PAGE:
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April 10, 2012

Why the NYPD is turning on their bosses

Today's long read. Why the NYPD Is Turning on Ray Kelly -- New York Magazine
Last year ended with a spate of unpleasant Police Department headlines. On Staten Island, an officer was caught on tape bragging he’d “fried another nigger,” then pleaded guilty to extortion and civil-rights charges. In Brooklyn, eight current and former cops were arrested by the FBI for smuggling guns, among other charges. The nasty run continued: In March, a Washington Heights cop was convicted of a gunpoint sexual assault. The NYPD was also increasingly under attack for the tactics it has used to drive crime down to historical lows and to head off terrorist strikes. City Council members, prospective mayoral candidates, and �civil-liberties groups have flailed the NYPD for stopping and frisking thousands of innocent black and Latino New Yorkers; a series of Associated Press stories has explored the department’s far-reaching surveillance of Muslim neighborhoods. But while those debates raise important questions, they are largely about policy choices that can be either altered or continued by the next mayor and police commissioner. And the spate of outright criminal behavior by cops, ugly as it was, was not particularly aberrant: Any large organization is going to employ a handful of miscreants, and every police era has its share of corruption. More worrisome, to the functioning of the department and the maintenance of public safety, now and in the future, was the anger rumbling just below the surface of the NYPD—and, on a couple of occasions, bursting out into plain view. In September, cops contributed to a Facebook discussion on the raucous West Indian Day parade that labeled marchers “animals” and “savages.” In October, scores of cops converged on the Bronx County courthouse as sixteen of their colleagues were arraigned on ticket-fixing charges, waving signs reading JUST FOLLOWING ORDERS and some wearing T-shirts that said IMPROVING EVERYONE'S QUALITY OF LIFE BUT OUR OWN. The accumulation of woes and discontent made it look as if Commissioner Ray Kelly was suffering from something more than third-term drift. It looked as if he were losing control of his department.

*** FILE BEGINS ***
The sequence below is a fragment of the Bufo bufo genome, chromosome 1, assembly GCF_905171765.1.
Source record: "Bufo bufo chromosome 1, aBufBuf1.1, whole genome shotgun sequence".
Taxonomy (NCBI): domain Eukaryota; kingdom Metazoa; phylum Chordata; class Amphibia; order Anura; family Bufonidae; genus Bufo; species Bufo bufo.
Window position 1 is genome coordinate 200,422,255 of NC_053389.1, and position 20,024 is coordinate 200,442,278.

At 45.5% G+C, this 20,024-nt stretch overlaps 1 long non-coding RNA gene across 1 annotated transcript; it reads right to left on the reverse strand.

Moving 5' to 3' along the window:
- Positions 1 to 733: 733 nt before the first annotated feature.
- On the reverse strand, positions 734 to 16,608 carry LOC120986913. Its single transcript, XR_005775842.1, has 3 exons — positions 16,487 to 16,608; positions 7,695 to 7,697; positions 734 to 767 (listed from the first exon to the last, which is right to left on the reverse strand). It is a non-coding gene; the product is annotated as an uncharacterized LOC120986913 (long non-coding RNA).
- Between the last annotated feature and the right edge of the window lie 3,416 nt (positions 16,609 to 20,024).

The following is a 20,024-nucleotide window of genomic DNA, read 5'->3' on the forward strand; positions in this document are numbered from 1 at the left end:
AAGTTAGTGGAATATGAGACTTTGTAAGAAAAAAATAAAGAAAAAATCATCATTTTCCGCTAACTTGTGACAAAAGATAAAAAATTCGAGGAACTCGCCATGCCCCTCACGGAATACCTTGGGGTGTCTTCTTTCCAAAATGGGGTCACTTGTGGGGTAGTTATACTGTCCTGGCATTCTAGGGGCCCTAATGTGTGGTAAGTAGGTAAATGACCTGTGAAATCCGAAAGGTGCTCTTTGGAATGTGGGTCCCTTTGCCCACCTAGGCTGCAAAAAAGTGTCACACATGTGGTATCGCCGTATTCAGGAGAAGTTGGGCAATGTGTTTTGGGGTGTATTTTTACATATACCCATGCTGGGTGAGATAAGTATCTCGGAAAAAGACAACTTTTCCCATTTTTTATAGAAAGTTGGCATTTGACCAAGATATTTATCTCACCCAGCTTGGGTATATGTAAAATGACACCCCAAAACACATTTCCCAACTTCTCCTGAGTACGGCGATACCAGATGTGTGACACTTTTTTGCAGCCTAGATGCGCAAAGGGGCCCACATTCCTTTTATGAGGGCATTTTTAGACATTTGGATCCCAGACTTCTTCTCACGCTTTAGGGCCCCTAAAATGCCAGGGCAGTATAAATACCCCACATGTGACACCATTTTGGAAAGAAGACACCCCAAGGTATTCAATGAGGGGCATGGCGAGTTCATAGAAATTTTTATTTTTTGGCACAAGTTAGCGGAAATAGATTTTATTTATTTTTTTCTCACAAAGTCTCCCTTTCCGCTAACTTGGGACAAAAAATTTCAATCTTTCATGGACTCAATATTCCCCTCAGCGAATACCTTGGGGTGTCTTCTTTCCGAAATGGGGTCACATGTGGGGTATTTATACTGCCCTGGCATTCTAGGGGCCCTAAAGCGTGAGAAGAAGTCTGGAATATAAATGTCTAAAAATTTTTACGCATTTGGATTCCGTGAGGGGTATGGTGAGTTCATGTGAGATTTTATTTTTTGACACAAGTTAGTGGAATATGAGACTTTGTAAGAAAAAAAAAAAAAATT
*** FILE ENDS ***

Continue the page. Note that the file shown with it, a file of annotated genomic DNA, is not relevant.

We broke the climate

Heatwave: Start of 2012, March shatter US heat records - NYPOST.com
WASHINGTON — It has been so warm in the United States this year, especially in March, that national records were not just broken, they were deep-fried. Temperatures in the lower 48 states were 8.6 degrees above normal for March and 6 degrees higher than average for the first three months of the year, according to calculations by the National Oceanic and Atmospheric Administration. That far exceeds the old records. The magnitude of how unusual the year has been in the U.S. has alarmed some meteorologists who have warned about global warming. One climate scientist said it is the weather equivalent of a baseball player on steroids, with old records obliterated. "Everybody has this uneasy feeling. This is weird. This is not good," said Jerry Meehl, a climate scientist who specializes in extreme weather at the National Center for Atmospheric Research in Boulder, Colorado. "It's a guilty pleasure. You're out enjoying this nice March weather, but you know it's not a good thing." It's not just March. "It's been ongoing for several months," said Jake Crouch, a climate scientist at NOAA's National Climatic Data Center in Asheville, North Carolina. Meteorologists say an unusual confluence of several weather patterns, including La Nina, was the direct cause of the warm start to 2012. While individual events cannot be blamed on global warming, Couch said this is like the extremes that are supposed to get more frequent because of manmade climate change from the burning of fossil fuels such as coal and oil.

25 Reasons I Hate Your Main Character

25 Reasons I Hate Your Main Character
1. No Agency: Reactive Over Active The protagonist helps to shape the story through her actions. It’s just how she rolls. Only problem is when the reverse ends up being true: the story forever pushes the character. It’s like in a boxing match — some boxing matches are dreadfully one-sided, with one poor sod taking a limitless pummeling, his head looking like a Ziploc baggy full of ground bison. That’s not a good mode for your story. Your protagonist should not be constantly on the ropes. Sure, the inciting incident might demand reaction (“My daughter was kidnapped by angry polecats! To action!”), but the character must have or claim agency for herself. I despise characters who never grab the reins of the story, not even by the tale’s end. . . . 18. Atlas Pooped A character is more than just his philosophies. We are not the sum total of our beliefs. We have friends and family. Hopes and dreams. Secret plans and bizarre sexual peccadilloes requiring an oil drum full of egg whites and Abe Vigoda in a too-tight wetsuit. If your character fails to possess those things and is just a mouthpiece for his (or worse, your) belief systems, then I will come to your house and beat you about the head, neck and butthole with a copy of Ayn Rand’s Atlas Shrugged. . . .